After having a memorable time in the beautiful valley of Paro, I left for Thimphu where I was supposed to renew my permit. I took a bus and it took me about 2 hours to reach Thimphu. I got my permit renewed the next day and then spent some time to familiarise with the city. I spent next couple of days taking long walks around the capital of the country.
Although I enjoyed exploring the city, there was this one thing bugging me inside. It was the feeling of being lonely. This was the first time loneliness had struck me during my journey. Even though I was surrounded by people, the feeling of loneliness was holding me down.
I spent a whole day doing nothing in my hotel room. My productivity was slowly dying. The excitement and energy I was carrying when I began my trip was dying, too. I skipped my lunch and didn’t have a proper dinner that night. The next morning, I woke up hungry. I gave myself some time to think about the life I had chosen and whether I should continue my travel.
I got my answer pretty quickly. I wanted to continue with this. This is what made me happy, after all. I decided to get out of my room to seek some inspiration and to find a meaning out of my journey, out of my life.
I followed the map on my phone to reach Memorial Chorten. This article shows how I spent my day at Memorial Chorten and how it changed the way I looked at my life.
About Memorial Chorten
Conceived by Thinley Norbu, the Memorial Chorten of Thimphu was built in 1974 in memory of Jigme Dorji Wangchuck, the 3rd Druk Gyalpo. Phuntsho Choden, Jigme Dorji Wangchuck’s mother was the main patron. The idea behind the Chorten was to present it as one of the most visible religious structures in Thimphu.
Memorial Chorten can be reached in less than 15 minutes on foot from the city center where a 300 Ngultrum entry fee is charged. “That’s quite a lot of money for this place,” I told the girl who gave me the ticket.
Out of four gates of the shrine, only one is opened to visitors. I entered the place and saw the white Chorten building in the middle of a large complex. It was a warm day blessed with sunshine and the Memorial Chorten building was looking absolutely beautiful.
There are large prayer wheels at the left of the entrance. Many elderly people were sitting near these wheels – some of them praying, others talking with each other. At the right, there was a bench where I saw some other locals sitting.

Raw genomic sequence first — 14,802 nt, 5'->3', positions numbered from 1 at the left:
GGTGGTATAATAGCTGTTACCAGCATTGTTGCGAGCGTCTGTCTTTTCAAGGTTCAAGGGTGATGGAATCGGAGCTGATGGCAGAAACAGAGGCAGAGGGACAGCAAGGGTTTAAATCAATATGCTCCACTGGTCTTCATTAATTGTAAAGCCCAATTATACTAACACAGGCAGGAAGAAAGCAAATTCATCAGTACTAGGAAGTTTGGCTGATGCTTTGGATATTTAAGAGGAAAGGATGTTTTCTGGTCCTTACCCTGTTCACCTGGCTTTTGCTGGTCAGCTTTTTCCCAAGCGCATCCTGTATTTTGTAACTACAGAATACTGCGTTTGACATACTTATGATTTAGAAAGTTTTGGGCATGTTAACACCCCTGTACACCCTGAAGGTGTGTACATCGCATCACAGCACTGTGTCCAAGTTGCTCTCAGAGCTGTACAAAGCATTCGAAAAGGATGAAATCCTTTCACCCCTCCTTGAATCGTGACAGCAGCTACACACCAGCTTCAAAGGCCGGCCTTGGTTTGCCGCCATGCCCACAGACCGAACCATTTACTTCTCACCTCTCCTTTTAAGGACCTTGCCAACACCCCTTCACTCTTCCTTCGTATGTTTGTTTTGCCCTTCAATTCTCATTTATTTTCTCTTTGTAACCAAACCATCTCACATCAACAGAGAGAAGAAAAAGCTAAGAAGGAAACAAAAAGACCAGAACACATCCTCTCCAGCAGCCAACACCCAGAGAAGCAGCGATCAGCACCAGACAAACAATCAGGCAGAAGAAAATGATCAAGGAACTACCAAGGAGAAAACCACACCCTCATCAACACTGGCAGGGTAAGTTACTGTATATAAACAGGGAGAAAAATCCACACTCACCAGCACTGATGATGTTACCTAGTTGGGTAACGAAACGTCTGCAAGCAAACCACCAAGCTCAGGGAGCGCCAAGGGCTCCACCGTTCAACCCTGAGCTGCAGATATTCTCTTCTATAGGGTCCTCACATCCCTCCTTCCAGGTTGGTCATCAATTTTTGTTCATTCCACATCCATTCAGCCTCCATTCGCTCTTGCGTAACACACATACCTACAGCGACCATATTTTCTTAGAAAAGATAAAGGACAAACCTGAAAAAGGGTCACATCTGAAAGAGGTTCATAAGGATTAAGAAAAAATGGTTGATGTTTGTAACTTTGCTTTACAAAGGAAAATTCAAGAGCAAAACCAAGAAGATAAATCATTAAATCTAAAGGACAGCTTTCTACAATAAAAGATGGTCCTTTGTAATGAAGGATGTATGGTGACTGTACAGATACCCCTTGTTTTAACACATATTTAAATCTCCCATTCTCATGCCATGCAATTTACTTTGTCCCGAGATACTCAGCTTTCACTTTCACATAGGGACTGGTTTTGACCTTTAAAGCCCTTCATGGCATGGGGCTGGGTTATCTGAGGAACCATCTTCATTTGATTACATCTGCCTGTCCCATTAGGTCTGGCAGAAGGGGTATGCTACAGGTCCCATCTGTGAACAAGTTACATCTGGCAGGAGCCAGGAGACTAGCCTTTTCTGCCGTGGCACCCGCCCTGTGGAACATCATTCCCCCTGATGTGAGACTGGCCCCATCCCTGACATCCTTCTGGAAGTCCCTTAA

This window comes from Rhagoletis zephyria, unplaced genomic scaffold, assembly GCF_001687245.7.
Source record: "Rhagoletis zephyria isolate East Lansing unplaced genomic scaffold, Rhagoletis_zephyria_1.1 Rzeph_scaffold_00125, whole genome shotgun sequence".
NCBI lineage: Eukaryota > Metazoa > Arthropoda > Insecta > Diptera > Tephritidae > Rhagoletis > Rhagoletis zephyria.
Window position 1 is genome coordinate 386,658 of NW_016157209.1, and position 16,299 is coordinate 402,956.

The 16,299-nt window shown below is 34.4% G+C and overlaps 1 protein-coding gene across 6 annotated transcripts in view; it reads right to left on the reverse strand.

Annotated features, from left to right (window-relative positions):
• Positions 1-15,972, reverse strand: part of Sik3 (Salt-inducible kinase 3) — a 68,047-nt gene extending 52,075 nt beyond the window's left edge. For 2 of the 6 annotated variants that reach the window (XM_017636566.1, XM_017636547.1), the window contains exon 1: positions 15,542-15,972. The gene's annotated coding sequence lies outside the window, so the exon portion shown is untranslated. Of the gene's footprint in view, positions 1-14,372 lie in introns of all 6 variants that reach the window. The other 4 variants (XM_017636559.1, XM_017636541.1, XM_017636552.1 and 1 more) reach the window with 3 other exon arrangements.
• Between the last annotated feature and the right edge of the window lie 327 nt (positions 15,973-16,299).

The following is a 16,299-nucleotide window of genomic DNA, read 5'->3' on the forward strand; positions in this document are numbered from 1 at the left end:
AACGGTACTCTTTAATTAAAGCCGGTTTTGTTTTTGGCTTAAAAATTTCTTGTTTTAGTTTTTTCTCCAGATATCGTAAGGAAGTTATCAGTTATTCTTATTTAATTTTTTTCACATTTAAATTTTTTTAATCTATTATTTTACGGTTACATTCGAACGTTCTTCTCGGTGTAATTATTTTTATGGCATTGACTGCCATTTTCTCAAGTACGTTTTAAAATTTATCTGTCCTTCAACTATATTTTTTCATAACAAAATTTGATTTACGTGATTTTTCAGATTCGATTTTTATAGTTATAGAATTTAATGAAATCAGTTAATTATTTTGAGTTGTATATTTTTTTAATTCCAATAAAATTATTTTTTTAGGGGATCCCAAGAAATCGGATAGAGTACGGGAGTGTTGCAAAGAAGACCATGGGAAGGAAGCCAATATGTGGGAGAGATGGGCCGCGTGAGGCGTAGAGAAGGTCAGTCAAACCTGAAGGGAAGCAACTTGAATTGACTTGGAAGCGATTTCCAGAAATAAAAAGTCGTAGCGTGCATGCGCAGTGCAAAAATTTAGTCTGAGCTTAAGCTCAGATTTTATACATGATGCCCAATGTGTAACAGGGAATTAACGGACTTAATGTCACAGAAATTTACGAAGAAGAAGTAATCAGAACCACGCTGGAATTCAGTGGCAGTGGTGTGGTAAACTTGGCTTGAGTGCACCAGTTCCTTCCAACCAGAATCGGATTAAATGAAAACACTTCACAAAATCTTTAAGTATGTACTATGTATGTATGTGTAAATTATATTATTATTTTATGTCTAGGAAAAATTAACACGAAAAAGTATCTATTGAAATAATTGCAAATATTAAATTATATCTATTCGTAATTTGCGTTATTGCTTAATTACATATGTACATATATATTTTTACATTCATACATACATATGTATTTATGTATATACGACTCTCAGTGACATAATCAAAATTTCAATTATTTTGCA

The whole complex was relatively clean and peaceful. There were some pigeons busy feeding themselves while some kids were playing nearby. Many locals were circling around the Chorten in the clockwise direction – some of them with small prayer wheels in their hands.
Good Vibes Coming Along
After spending a few minutes sitting near those prayer wheels, I walked towards the main building of Chorten. Walking around, I saw an old man sitting nearby. We exchanged an eye contact and I could see this mysterious glow on his face as he smiled at me. He invited me to sit down beside him with a gesture – without saying anything.
For some reasons, his smile meant a lot to me. He seemed friendly and welcoming. I sat down. He looked at me and smiled again as if every time he wanted to say something, he just smiled. As I sat down, a lady came there and offered me a cup of tea and some biscuits. I was already hungry – not having a proper lunch or dinner the previous day and having skipped breakfast this morning. She gave the old man a cup of tea, too – which was his second one – as I figured out.
The old man looked at me again, with the same mysterious smile on his face. This simple tea and biscuits seemed like a very delicious meal to me. This very moment I realised how those who don’t have the privilege of eating what I ate twice or thrice a day must be living their lives. I enjoyed this food with great pleasure and as I finished, I no longer cared about ‘proper breakfast.’ I was satisfied with a cup of tea and three small glucose biscuits.
After finishing my tea, I started taking some photographs as the old man looked at me, occasionally shaking his head as if he enjoyed seeing me doing photography. A few minutes later, he stood up and slowly started walking before gesturing towards me to join him. I put down my camera and began walking with him.
We spent about an hour circumambulating the Chorten. None of us spoke a single word but walking beside him gave me a pleasure that was missing from my journey. His vibes were exceptional and I loved his company as if I had found a fellow traveller to hang out with.
The Man Disappears
After some time, I sat down to take some rest while the old man continued his prayer. I clicked some more pictures and noticed after a while that the man had disappeared. I took a walk around to find him but couldn’t. He was gone.